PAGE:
'The core is the powerhouse of our bodies'—strengthen yours with this five-minute Les Mills workout

Improve your posture, prevent injury, future-proof your body, and develop a strong core with this short workout

A Les Mills instructor completing a core workout
(Image credit: Les Mills)

When people think of their midsection muscles, their minds usually skip straight to the fabled "six-pack". Yet, there's so much more to the core than meets the eye. 

Building a strong trunk lays the foundations for a fit and functional body, so it's important to develop your core muscles with dynamic sessions like this five-minute workout from training experts Les Mills (opens in new tab)

"The core is the powerhouse of our bodies," says Les Mills trainer Jess McDonald. "If you find your posture tends to slouch, this workout will help strengthen all postural muscles. This is a great way to help prevent injury in the future and maintain strong joints, ligaments and bones as we get older."

The video below takes you through the exercises you'll need to learn for this workout, with the brand's expert trainers providing top tips to help you perform each one with perfect form. 

For one of the moves (the wood chop), the instructors show how you can use a resistance band (opens in new tab) to make it slightly more challenging. But, if you don't have one, you can also do this movement using just your bodyweight.

This workout may only be five minutes long, but it packs a lot into that short window. The exercises will work your deep-lying core muscles, as well as your legs, back and shoulders, McDonald says, and their benefits are far-reaching.

Watch the Les Mills core workout

"Having a strong core helps us in all daily activities ranging from standing up, walking and carrying things right the way through to running, lifting weights and more," the Les Mills trainer explains. 

If you want to get the most out of this session, make sure you don't rush through the exercises. Instead, focus on performing smooth, controlled movements, as this will increase the time your muscles spend under tension (a fancy way of saying they will be engaged and working).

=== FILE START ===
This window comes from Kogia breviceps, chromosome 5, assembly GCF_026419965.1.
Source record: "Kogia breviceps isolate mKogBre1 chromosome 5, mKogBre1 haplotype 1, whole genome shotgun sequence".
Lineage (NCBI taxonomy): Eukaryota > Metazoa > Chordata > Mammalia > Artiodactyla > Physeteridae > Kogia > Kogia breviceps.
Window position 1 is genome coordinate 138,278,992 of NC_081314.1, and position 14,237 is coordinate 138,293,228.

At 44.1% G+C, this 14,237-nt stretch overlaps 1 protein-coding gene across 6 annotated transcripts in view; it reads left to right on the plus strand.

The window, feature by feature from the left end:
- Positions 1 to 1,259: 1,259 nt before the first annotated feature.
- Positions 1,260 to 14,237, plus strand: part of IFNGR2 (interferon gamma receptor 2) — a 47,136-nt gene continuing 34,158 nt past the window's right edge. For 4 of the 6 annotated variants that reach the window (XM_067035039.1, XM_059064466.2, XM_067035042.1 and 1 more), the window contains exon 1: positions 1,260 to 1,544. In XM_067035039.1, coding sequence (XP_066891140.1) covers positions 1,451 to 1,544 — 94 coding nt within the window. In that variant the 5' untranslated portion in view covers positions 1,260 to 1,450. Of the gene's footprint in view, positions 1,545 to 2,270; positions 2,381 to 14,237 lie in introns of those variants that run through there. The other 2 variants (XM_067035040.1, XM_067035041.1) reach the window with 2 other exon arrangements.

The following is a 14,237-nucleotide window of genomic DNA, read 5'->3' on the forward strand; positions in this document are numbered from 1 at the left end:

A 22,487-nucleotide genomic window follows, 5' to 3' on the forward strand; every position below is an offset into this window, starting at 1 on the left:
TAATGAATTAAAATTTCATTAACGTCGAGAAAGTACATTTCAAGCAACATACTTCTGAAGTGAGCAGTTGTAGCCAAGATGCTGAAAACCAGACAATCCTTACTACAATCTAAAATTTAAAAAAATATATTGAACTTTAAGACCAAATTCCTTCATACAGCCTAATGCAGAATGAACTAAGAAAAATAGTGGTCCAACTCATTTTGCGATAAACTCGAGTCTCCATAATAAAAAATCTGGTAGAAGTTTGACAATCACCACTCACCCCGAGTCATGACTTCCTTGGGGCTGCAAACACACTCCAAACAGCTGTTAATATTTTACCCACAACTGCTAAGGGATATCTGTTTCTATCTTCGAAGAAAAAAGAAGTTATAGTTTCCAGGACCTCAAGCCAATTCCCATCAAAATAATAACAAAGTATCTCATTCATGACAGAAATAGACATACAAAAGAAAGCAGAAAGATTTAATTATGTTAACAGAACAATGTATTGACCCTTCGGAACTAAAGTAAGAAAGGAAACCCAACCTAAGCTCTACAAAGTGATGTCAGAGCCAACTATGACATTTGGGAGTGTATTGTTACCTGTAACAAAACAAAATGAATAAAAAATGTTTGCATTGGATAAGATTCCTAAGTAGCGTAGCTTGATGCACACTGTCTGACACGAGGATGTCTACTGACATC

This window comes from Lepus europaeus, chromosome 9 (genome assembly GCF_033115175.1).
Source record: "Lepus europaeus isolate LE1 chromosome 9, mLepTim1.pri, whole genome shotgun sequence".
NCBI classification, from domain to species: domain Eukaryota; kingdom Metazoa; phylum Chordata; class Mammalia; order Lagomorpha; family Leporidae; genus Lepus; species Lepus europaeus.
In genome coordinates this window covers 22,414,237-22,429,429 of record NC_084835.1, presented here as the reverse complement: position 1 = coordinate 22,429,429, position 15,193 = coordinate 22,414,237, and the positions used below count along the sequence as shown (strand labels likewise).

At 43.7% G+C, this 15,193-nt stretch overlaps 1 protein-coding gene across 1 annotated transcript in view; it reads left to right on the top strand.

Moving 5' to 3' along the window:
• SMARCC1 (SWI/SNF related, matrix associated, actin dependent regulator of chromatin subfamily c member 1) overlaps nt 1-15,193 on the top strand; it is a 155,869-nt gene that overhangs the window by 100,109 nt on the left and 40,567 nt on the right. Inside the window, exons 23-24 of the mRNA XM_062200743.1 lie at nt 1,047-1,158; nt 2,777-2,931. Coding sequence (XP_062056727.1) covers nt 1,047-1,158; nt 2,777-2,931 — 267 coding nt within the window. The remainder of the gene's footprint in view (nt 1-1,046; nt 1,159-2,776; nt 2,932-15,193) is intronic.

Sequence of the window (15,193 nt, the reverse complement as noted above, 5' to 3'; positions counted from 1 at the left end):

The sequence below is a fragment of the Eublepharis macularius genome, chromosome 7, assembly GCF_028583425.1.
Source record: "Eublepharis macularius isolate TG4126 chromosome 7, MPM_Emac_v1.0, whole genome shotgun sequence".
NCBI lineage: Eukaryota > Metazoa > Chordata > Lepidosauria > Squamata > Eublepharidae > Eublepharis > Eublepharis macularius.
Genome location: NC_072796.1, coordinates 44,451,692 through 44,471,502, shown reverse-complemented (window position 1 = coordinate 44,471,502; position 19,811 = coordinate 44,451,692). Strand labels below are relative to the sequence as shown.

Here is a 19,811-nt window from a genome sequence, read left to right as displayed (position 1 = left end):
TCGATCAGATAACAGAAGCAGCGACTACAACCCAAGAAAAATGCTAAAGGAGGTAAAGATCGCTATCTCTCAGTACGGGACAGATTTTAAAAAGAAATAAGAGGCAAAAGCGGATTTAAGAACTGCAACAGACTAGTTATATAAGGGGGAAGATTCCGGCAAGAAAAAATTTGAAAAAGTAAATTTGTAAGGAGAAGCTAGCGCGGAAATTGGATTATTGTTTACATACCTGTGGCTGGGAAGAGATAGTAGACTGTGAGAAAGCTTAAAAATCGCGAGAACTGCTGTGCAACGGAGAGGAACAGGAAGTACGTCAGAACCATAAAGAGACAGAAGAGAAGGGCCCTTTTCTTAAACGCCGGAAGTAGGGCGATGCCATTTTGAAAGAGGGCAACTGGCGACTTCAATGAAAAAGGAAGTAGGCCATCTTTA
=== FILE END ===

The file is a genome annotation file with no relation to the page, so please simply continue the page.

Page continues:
"Time under tension is crucial to the success of this workout," McDonald explains. "Muscles respond well to varying timings as well as movement. This is what creates the heat or pressure we feel when training, and that is what changes our muscles and builds strength."

However, despite this workout's many benefits, it still manages to be incredibly accessible, with something to offer people of all fitness levels. 

"Everyone should try this workout!" McDonald says. "It can be tagged onto the end of another session, like an exercise bike workout (opens in new tab)or strength training workout (opens in new tab) as a great finish to the overall session. 

"Or when you wake up in the morning this could be a quick start to help get moving and start the day! If you lack energy in the day, why not try this at lunchtime and see how this boosts energy too?"

Harry Bullmore

Harry Bullmore is a fitness writer covering everything from reviews to features for LiveScience, T3, TechRadar, Fit&Well and more. So, whether you’re looking for a new fitness tracker or wondering how to shave seconds off your 5K PB, chances are he’s written something to help you improve your training.

When not writing, he’s most likely to be found experimenting with a wide variety of training methods in his home gym or trying to exhaust his ever-energetic puppy.

Prior to joining Future, Harry wrote health and fitness product reviews for publications including Men’s Health, Women’s Health and Runner’s World. Before this, he spent three years as a news reporter with work in more than 70 national and regional newspapers.